In 2014 the demand for kidney transplants was higher than any other organ in Australia, and while the Aboriginal community had the highest rates of chronic kidney disease in the country they were also the least likely to receive a transplant.
According to the Australian Institute of Health and Welfare, (AIHW) Aboriginal and Torres Strait Islanders are ten times more likely to die from kidney disease compared the non-Indigenous population. A staggering one-in-five (almost 18%) of Aboriginal people aged over 18 have signs of chronic kidney disease, but they only have a one-in-four chance of receiving a transplant when compared with the rest of the country.
Queenie Stewart, 43, suffers from chronic kidney disease and has been on dialysis for over five years. Every second day she spends five hours on a machine that cleans her blood and keeps her alive.
“I had to move to Alice Springs, find somewhere to live and give up my job at the art centre in Yuendumu. I am scared and I want a transplant, I have been on the list for one year now,” Queenie tells BuzzFeed News.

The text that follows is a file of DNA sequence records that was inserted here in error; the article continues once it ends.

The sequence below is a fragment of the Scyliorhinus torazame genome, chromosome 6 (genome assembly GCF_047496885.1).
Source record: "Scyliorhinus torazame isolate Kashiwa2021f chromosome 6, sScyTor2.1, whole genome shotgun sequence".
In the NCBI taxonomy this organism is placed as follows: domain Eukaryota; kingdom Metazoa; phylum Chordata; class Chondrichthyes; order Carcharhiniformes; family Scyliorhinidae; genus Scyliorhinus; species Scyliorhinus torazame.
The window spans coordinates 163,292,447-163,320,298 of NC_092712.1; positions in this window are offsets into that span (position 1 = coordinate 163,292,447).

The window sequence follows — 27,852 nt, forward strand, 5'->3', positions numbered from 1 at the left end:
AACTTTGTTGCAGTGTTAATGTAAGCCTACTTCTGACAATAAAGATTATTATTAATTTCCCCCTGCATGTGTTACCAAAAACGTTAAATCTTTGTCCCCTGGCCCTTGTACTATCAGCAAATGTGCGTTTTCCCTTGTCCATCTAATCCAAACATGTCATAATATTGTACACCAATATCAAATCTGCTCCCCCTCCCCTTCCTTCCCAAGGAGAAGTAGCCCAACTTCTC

The disease has dramatically changed Stewart’s life. The treatment makes her physically sick. She is over 300 kilometres from her home of Yuendumu in the Tanami Desert. The distance and isolation mean that Stewart is missing cultural obligations and her children are missing her.
“I need to teach them stories and teach them about culture on country. I worry about my kids because I am not always around.”
Stewart says kidney disease amongst the Aboriginal community in central Australia is rife, pointing to her own family as an example of the wider community.
“My dad died on dialysis and my mum was on dialysis for years. My sister has had a kidney transplant.”